Trails Forever Hikes recap: Porters Creek in the rain

April 12, 2024

Fifteen hikers gather in the rain at Porters Creek Trail.

by Danny Bernstein

April showers bring May flowers. But first they bring a lot of rain.

The first hike in the Trails Forever hiking series was on Porters Creek in the Greenbrier section of Great Smoky Mountains National Park. Porters Creek Trail is a 7.2 mile out-and-back hike.

The weather forecast for the day was rain, rain, rain. Olivia Wright, Outreach Coordinator for FOTS, makes the decision on whether the hike is on or not. “We do say it’s rain or shine,” she says when I bring up the subject of the forecast. The hike is on. Her pre-hike email state:

Please remember to pack a rain jacket as we will probably have a rainy start.

I meet Karen Shultz, the sweep for the hike, in the rain. The sweep is the person who stays in the back and makes sure everyone is together and keeping up.

We drive from Asheville to the trailhead. Will anyone be there? My usual answer is, “Whoever shows up shows up.” But I am nervous; it’s a long way to drive in the rain if only Olivia and Kathryn Hemphill, the second FOTS staff member, are there. We had arranged to meet the group in the first parking area on Greenbrier Road to carpool and not take up many parking spaces at the trailhead. All together 15 hikers show up eager to see flowers, historic sites and just hike. Yeah!!

Experienced Smokies hikers mingle with a few new faces. Missy Kane, who led the “On the Trail with Missy” program, and now a leader in the new FOTS hiking program, is here. Greg Wilkerson, Associate Editor from The Mountain Press in Sevier County, joins us to write about the program. Raincoats and pack covers on, we start up the trail.

Porters Creek in the Greenbrier, Tennessee, section of Great Smoky Mountains National Park is known for its spring flowers. The trail does not disappoint. It is a wild combination of almost every spring flower in the Wildflowers of the Smokies book. And then some. Missy Kane focuses on flowers. She ended up identifying more than 30 species of flowers; see the list at the bottom of this blog.

In the first mile, we stop off at the site of the Ownby settlement including a well-maintained cemetery and the remains of a vehicle. At this point, we have been walking on what had obviously been a road. People lived here and some had cars. The Ownbys and the Whaleys were two of the original families that settled in the Greenbrier area.

At the end of the wide road, we turn right to see the John Messer barn and farm site. The barn is a double cantilever structure which is unique to East Tennessee. Pinkey Whaley built the barn about 1875; later John Messer bought the whole farm. The Messers were an old and prosperous family on both sides of the mountains. There is also a Messer barn in Cataloochee on the North Carolina side of the park.

Unfortunately, a powerful windstorm last year took down the barn roof and ruined much of the rest of the building. At this point, according to Olivia Wright, the barn has been stabilized enough to allow the historic preservation experts to study the building and to see what needs to be done to repair it.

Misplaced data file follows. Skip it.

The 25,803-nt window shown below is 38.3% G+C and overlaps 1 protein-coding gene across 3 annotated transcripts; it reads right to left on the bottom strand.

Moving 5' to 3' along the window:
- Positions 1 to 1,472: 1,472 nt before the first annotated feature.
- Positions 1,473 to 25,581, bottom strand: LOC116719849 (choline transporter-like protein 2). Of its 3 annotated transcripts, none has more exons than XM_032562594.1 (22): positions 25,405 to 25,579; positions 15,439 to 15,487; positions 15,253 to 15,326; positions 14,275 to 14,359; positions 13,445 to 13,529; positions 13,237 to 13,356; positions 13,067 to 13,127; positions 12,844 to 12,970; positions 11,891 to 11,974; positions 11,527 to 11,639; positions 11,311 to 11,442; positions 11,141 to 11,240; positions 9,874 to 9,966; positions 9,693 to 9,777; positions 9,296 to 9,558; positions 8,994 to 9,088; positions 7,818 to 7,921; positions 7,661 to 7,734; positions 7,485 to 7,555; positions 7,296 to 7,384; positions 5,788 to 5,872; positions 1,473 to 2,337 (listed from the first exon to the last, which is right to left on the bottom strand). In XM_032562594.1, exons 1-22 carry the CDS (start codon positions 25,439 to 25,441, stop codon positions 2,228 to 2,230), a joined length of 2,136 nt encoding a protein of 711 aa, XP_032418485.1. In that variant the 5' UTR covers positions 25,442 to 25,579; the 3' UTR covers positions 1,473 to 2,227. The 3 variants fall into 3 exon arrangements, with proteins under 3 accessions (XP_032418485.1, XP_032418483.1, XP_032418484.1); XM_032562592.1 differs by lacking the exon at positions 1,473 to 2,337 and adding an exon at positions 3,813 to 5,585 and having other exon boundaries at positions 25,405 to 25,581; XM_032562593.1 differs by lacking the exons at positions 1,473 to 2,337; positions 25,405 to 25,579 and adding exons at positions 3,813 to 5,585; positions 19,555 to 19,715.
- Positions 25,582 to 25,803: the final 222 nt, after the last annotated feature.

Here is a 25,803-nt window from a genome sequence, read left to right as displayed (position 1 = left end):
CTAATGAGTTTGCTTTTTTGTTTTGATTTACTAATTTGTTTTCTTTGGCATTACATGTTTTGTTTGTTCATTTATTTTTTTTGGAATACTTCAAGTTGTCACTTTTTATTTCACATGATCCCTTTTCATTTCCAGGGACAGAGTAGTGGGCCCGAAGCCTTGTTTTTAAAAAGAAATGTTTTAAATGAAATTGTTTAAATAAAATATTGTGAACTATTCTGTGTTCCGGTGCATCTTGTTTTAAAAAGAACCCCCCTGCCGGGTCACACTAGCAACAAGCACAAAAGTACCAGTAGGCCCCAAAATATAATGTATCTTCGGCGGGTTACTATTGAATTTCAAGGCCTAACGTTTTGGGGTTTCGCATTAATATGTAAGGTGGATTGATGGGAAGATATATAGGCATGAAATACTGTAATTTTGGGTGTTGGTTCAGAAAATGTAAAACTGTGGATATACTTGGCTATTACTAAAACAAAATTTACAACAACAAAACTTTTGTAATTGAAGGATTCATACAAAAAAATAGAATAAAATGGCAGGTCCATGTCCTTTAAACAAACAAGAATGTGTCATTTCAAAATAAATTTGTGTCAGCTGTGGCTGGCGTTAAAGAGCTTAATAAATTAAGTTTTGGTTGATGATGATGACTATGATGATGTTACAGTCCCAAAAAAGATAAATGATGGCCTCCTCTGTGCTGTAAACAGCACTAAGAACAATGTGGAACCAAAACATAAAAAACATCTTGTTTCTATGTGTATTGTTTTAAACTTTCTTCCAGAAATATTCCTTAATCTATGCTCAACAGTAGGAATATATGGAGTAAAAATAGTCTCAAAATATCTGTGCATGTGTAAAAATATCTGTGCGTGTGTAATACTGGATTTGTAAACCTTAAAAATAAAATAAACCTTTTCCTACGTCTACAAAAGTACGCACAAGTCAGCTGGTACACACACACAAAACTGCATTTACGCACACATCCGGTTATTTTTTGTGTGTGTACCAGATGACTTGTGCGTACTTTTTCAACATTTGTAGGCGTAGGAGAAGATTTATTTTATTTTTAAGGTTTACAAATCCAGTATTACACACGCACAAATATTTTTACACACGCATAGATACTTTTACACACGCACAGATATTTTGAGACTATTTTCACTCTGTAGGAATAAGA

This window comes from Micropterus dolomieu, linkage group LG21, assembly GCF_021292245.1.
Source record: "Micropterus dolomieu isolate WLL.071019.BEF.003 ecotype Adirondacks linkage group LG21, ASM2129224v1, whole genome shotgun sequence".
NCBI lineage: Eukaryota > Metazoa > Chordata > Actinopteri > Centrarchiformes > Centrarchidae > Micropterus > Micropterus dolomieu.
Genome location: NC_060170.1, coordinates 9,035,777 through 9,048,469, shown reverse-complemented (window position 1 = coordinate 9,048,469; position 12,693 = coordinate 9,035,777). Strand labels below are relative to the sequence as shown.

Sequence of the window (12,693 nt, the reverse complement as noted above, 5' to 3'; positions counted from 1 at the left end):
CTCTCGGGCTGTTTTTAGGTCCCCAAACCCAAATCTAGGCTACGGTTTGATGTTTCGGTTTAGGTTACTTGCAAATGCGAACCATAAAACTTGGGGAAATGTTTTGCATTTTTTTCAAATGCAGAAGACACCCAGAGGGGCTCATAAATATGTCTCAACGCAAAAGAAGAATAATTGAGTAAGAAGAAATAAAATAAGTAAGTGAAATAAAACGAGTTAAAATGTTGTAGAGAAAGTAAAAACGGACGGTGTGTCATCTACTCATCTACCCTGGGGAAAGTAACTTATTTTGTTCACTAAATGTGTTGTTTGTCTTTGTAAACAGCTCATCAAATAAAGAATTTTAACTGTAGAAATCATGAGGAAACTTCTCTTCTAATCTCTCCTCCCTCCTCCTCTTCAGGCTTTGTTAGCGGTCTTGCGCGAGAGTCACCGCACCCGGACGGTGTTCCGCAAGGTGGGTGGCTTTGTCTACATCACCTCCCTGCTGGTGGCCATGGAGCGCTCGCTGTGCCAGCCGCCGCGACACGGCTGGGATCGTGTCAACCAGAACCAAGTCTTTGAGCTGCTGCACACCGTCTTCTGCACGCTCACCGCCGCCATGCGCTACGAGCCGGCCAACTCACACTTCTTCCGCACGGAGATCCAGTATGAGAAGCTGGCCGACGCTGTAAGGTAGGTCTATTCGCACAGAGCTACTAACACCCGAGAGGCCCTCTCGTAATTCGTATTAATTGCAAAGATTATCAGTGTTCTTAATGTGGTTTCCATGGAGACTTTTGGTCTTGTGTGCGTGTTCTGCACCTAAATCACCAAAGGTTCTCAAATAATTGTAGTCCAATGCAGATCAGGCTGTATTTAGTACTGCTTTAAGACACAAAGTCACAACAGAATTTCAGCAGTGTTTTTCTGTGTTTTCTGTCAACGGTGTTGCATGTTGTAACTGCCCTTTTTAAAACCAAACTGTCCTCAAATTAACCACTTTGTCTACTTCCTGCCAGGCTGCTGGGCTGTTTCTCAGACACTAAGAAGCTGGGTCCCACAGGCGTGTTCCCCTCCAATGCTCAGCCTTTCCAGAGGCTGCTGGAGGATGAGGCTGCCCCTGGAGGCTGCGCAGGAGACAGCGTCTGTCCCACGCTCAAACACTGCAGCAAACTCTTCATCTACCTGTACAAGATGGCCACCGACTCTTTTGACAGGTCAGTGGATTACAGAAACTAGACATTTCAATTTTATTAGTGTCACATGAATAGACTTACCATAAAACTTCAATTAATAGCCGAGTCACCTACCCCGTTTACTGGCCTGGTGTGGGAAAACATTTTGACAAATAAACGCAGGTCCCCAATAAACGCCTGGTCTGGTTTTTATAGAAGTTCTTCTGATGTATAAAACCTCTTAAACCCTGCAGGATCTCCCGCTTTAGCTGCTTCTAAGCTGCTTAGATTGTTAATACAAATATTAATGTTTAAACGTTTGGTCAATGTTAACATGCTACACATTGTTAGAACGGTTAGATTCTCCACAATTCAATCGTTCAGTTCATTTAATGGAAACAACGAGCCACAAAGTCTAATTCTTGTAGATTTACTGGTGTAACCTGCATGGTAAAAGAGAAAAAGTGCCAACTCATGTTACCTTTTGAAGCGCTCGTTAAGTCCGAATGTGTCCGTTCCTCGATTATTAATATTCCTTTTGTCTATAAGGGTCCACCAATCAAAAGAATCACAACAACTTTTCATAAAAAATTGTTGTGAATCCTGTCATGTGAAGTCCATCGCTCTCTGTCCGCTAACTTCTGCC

We then explore the cabin in back of the barn, which was built by the Smoky Mountain Hiking Club in the mid-1930s. Members of the club were permitted to use the cabin as an overnight facility until 1981. Unfortunately, that historic cabin was also damaged by the same windstorm, and we cannot go inside. A springhouse and outhouse are located behind the cabin near the tree line.

The Park has put the repair of these buildings on its “needs list.” Friends of the Smokies has pledged financial support for this need. We have to remember that Great Smoky Mountains National Park has more historic buildings than any other park in the National Park Service. Maintaining and repairing takes money. The park website explains the importance of historic structures very well at https://www.nps.gov/grsm/learn/nature/dff609-meet.htm.

After we cross the creek, the climbing starts. The carpet of fringed phacelia is past its peak but still impressive. Halfway up the trail, we stop at Fern Falls for pictures and a short break. For the rest of the hike, the trail parallels Porters Creek. Lots of cascades and water whirling around huge rocks.

We continue our climb until the top at campsite #31 where we have lunch. The rain is still coming down. I am no longer worried about stepping into mud or a puddle; everything on me is wet.

I had planned to share a couple of short stories, but no one is going to be interested as the rain keeps on steadily. We have a very quick lunch. We come down carefully so as not to slip and to identify more flowers.

April is the cruellest month, breeding
Lilacs out of the dead land, mixing
Memory and desire, stirring
Dull roots with spring rain.

T.S. Eliot was very depressed – and wrong. I wish I could have taken him on the Porters Creek Trail with Friends of the Smokies.

May 2024 Hike

The next “Challenging” hike will be on Tuesday, May 14, 2024. It will combine the Mountains-to-Sea Trail, Andrews Bald and Clingmans Dome. We will have a special guest and ambassador from Friends of the Mountains-to-Sea Trail.

List of flowers identified by Missy Kane

  • Sweet white trillium
  • Large flower trillium
  • Chickweed
  • Bishop cap
  • Foamflower
  • Fringed phacelia
  • Rue anemone
  • Bishop cap
  • Toothwort
  • Squirrel corn
  • Dwarf ginseng
  • Blue bead lily
  • Dutchman britches
  • Wood sorrel
  • Stone crop
  • Brook lettuce
  • White phacelia
  • Yellow mandarin
  • Yellow trillium
  • Yellow trout lily
  • Lily ragwort
  • Lousewort
  • Showy orchis
  • Dwarf crested iris
  • Wild geranium
  • Phlox
  • Purple violet
  • Little brown jug
  • Yellow trillium
  • Yellow mandarin
  • Yellow buttercup
  • Halberd-leaved violet